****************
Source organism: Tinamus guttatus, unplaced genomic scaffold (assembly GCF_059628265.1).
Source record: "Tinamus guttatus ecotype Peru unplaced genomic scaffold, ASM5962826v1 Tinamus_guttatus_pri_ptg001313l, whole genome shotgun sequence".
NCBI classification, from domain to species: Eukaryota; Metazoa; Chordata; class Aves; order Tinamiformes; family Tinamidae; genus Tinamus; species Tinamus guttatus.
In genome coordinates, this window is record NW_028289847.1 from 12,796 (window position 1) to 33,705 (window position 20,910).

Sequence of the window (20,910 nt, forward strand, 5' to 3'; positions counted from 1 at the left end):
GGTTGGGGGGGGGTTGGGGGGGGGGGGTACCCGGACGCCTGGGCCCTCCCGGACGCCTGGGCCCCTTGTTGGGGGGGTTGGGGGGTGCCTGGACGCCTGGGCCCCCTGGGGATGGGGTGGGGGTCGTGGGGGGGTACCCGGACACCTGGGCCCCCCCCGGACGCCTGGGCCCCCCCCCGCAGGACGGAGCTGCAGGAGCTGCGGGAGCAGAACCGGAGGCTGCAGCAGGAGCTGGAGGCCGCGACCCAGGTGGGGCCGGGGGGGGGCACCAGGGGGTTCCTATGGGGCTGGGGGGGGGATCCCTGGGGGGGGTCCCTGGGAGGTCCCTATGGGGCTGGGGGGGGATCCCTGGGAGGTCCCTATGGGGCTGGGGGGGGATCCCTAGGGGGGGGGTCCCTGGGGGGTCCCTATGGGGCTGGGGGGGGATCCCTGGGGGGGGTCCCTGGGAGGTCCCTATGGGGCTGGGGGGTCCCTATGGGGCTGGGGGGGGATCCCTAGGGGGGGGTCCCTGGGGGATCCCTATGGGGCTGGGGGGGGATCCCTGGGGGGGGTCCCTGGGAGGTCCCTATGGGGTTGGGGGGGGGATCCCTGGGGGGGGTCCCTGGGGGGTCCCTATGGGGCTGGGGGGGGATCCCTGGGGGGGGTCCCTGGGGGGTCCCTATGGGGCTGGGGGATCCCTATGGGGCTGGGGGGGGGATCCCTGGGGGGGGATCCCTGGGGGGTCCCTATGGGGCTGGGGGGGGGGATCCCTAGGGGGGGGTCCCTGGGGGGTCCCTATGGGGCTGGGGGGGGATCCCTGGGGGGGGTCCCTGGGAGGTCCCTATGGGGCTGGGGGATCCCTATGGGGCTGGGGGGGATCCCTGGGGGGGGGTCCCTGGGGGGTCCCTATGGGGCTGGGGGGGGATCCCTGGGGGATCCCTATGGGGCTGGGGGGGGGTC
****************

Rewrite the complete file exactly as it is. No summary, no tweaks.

Source organism: Tinamus guttatus, unplaced genomic scaffold (assembly GCF_059628265.1).
Source record: "Tinamus guttatus ecotype Peru unplaced genomic scaffold, ASM5962826v1 Tinamus_guttatus_pri_ptg001313l, whole genome shotgun sequence".
NCBI classification, from domain to species: Eukaryota; Metazoa; Chordata; class Aves; order Tinamiformes; family Tinamidae; genus Tinamus; species Tinamus guttatus.
In genome coordinates, this window is record NW_028289847.1 from 12,796 (window position 1) to 33,705 (window position 20,910).

Sequence of the window (20,910 nt, forward strand, 5' to 3'; positions counted from 1 at the left end):
GGTTGGGGGGGGGTTGGGGGGGGGGGGTACCCGGACGCCTGGGCCCTCCCGGACGCCTGGGCCCCTTGTTGGGGGGGTTGGGGGGTGCCTGGACGCCTGGGCCCCCTGGGGATGGGGTGGGGGTCGTGGGGGGGTACCCGGACACCTGGGCCCCCCCCGGACGCCTGGGCCCCCCCCCGCAGGACGGAGCTGCAGGAGCTGCGGGAGCAGAACCGGAGGCTGCAGCAGGAGCTGGAGGCCGCGACCCAGGTGGGGCCGGGGGGGGGCACCAGGGGGTTCCTATGGGGCTGGGGGGGGGATCCCTGGGGGGGGTCCCTGGGAGGTCCCTATGGGGCTGGGGGGGGATCCCTGGGAGGTCCCTATGGGGCTGGGGGGGGATCCCTAGGGGGGGGGTCCCTGGGGGGTCCCTATGGGGCTGGGGGGGGATCCCTGGGGGGGGTCCCTGGGAGGTCCCTATGGGGCTGGGGGGTCCCTATGGGGCTGGGGGGGGATCCCTAGGGGGGGGTCCCTGGGGGATCCCTATGGGGCTGGGGGGGGATCCCTGGGGGGGGTCCCTGGGAGGTCCCTATGGGGTTGGGGGGGGGATCCCTGGGGGGGGTCCCTGGGGGGTCCCTATGGGGCTGGGGGGGGATCCCTGGGGGGGGTCCCTGGGGGGTCCCTATGGGGCTGGGGGATCCCTATGGGGCTGGGGGGGGGATCCCTGGGGGGGGATCCCTGGGGGGTCCCTATGGGGCTGGGGGGGGGGATCCCTAGGGGGGGGTCCCTGGGGGGTCCCTATGGGGCTGGGGGGGGATCCCTGGGGGGGGTCCCTGGGAGGTCCCTATGGGGCTGGGGGATCCCTATGGGGCTGGGGGGGATCCCTGGGGGGGGGTCCCTGGGGGGTCCCTATGGGGCTGGGGGGGGATCCCTGGGGGATCCCTATGGGGCTGGGGGGGGGTC